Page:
Published On: Mon, Dec 3rd, 2018

Scotiabank to pull out of nine Caribbean countries in major regional shake-up

Scotiabank-cp_largeThe Bank of Nova Scotia on Tuesday (November 27) announced that it has struck a deal to sell its banking assets in nine Caribbean countries – but not the TCI.
This comes as the lender continues to narrow down the number of international markets in which it operates.
It agreed to sell its operations in Anguilla, Antigua, Dominica, Grenada, Guyana, St Kitts and Nevis, St Lucia, St Maarten, and St Vincent and the Grenadines.
The recent report further stated that larger markets in Latin America are still very much part of its plans.
The massive downsizing comes although the bank’s profit from its international banking unit grew at a greater rate than that of its Canadian business over the past year.
Canada’s third-biggest lender reported adjusted earnings per share of $1.77 in the quarter ended October 31, compared with $1.65 a year ago.
Scotiabank president and CEO Brian Porter who announced the bank’s intentions to exit more than 20 countries globally noted that: "Exiting these non-core operations is consistent with a strategy that began five years ago to sharpen our focus, increase scale in core geographies and businesses, improve earnings quality and reduce risk to the bank.”
Trinidad and Tobago-based Republic Financial Holdings (RFHL) has already announced its intention to acquire Scotiabank’s Caribbean businesses.
Republic Financial Holdings, which is the parent company for Republic Bank, said in a press release on Tuesday (November 27) that the purchase price is $123 million.
The $123 million represents a $25 million consideration for the total shareholding of Scotiabank Anguilla and a premium of $98 million over net asset value for operations in the remaining eight countries.
This price does not include any amounts required to capitalise the branches post-closing according to Ronald F deC Harford, chairman of RFHL, who said: "This acquisition represents another major milestone for the Republic Group.
"As we grow and acquire significant positions in our existing markets, it is important that we continue to broaden our footprint, regionally and internationally.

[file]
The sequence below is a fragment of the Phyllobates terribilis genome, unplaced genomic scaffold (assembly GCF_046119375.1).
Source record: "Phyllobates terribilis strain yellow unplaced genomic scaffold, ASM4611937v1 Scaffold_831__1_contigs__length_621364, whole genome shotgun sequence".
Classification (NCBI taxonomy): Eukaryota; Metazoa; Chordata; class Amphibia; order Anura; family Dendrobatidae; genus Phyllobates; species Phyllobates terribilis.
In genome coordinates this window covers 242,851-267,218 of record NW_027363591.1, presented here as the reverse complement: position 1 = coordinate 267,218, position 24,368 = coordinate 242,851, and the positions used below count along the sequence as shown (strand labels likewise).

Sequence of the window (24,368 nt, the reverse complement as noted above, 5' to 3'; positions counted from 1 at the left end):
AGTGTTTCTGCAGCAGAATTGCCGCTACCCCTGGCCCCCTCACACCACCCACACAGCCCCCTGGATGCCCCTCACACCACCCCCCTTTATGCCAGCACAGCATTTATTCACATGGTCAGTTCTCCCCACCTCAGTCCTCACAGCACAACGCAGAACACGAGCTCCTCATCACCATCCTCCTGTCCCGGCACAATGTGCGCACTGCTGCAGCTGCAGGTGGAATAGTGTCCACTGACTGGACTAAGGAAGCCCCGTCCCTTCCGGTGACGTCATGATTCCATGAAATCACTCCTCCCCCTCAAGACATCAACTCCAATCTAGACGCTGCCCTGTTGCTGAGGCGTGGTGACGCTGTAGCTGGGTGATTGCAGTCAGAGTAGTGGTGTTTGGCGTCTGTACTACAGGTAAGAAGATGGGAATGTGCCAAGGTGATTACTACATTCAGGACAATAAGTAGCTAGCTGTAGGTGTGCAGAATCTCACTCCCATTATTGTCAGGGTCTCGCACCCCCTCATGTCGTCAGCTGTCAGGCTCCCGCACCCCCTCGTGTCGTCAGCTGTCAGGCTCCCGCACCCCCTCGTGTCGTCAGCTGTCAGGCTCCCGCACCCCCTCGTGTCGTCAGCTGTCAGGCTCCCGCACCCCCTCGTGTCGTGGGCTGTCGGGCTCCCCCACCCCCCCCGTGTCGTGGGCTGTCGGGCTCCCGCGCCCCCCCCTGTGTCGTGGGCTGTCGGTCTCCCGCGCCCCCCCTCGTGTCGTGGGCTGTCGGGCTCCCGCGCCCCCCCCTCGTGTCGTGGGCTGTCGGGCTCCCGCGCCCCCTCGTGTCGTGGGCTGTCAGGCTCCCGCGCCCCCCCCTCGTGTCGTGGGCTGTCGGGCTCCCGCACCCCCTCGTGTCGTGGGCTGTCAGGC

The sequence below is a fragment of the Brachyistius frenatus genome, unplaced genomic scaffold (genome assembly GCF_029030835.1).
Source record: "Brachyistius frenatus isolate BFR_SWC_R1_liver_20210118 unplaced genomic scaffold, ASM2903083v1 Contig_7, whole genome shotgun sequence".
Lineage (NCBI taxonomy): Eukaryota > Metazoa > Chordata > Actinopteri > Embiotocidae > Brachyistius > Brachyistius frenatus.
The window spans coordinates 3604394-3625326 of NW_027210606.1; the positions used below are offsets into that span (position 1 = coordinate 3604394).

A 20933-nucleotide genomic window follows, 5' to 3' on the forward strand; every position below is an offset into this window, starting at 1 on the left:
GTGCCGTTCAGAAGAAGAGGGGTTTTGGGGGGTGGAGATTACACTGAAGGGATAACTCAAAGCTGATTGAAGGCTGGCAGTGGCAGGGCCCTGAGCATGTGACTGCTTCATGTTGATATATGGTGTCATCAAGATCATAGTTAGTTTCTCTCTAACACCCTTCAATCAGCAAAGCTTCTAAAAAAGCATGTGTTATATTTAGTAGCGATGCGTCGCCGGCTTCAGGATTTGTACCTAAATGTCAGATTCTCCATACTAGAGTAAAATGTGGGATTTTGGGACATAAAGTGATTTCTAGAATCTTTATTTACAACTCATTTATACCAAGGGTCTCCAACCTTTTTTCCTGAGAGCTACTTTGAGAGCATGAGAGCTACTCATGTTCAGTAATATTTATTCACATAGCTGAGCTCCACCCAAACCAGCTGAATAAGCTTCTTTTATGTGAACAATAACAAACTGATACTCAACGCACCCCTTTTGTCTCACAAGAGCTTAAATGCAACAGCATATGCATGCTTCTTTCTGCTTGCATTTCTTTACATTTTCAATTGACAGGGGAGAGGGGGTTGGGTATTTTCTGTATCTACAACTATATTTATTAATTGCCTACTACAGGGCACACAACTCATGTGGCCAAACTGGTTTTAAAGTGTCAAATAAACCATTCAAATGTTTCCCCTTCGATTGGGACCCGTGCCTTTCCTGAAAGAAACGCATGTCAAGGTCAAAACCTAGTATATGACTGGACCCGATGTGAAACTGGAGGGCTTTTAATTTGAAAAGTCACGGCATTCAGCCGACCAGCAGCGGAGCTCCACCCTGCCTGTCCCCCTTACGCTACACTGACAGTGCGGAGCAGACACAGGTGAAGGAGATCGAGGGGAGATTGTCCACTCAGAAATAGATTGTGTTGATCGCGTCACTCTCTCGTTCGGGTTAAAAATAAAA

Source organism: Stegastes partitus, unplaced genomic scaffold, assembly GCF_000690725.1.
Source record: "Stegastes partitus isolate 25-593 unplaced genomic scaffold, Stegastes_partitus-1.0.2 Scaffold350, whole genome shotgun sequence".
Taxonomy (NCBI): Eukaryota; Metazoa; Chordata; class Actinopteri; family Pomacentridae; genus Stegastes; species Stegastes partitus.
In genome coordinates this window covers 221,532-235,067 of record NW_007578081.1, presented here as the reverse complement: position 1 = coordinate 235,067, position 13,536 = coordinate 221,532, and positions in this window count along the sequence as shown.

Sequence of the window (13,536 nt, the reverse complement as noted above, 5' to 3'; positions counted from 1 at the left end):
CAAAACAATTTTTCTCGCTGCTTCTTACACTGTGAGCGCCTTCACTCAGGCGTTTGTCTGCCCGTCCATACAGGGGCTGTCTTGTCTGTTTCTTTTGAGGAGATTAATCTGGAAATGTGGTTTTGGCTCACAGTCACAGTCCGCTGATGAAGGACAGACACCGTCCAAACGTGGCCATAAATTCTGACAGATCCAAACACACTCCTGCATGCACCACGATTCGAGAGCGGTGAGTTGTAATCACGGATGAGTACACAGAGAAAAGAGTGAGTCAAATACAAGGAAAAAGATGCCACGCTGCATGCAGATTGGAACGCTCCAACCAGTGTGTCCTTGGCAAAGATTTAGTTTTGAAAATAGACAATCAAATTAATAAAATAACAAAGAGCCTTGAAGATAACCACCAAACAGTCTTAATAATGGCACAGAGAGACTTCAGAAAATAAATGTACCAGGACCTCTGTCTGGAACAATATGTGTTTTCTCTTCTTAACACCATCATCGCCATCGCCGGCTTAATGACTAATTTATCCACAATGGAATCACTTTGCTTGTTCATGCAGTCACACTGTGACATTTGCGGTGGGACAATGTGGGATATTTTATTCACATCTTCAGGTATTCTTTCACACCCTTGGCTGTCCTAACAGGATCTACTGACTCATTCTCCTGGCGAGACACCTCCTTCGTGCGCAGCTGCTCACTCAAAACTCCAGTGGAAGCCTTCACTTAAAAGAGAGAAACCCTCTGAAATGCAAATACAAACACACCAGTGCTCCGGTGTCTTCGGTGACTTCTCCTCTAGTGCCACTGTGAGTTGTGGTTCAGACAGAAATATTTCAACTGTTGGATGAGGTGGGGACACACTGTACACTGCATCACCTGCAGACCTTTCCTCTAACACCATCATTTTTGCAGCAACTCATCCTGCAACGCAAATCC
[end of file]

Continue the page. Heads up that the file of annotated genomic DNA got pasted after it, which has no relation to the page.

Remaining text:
"This agreement, which is subject to all regulatory approvals, affords us the opportunity to reach more clients in the Eastern Caribbean and Guyana, two markets we are familiar with, and build new relationships in St Maarten.
"We are confident that our expanded presence or entrance in those markets will redound to the benefit of Scotiabank’s clients and employees as well as Republic’s existing stakeholders.”
Additionally, Scotiabank announced Tuesday that its subsidiaries in Jamaica and Trinidad and Tobago have agreed to sell their insurance operations to Barbados-based Sagicor Financial Corporation, which would also underwrite insurance products for Scotiabank’s banking subsidiaries through a 20-year distribution agreement.
Scotiabank said these transactions would not be material, but that they would increase its common equity tier one capital ratio, a measure of financial strength, by around 10 basis points when they close.
"Due to increasing regulatory complexity and the need for continued investment in technology to support our regulatory requirements, we made the decision to focus the bank’s efforts on those markets with significant scale in which we can make the greatest difference for our customers,” said Ignacio Deschamps, the head of international banking at Scotiabank.
The bank also closed its Grand Turk and Grace Bay branches earlier this year as part of a scheme to "consolidate” its facilities.
This move led to the implementation of a banking facility which houses more services under one roof at the head office at ScotiaCentre on Cherokee Road in Providenciales.
Back in June 2018 Premier Sharlene Cartwright Robinson said the decision was "rather unfortunate” and "could not come at a worse time” for the territory.
Although the Government had expressed concerns about the staff and customers with hopes of being able to "avert” the changes the bank’s decision was final.
The head office, which currently houses the retail branch, corporate and commercial banking and the managing director’s offices, will become the new home for the full suite of services by year end.
Scotiabank has been on a bit of an acquisition binge over the past year, expanding its wealth management operations as well as in Latin America, where it is forecasting that growth in some countries will outpace Canada.
The bank has operated in the Caribbean since 1889 plan to refocus its business in the region by selling a number of insurance and banking operations.

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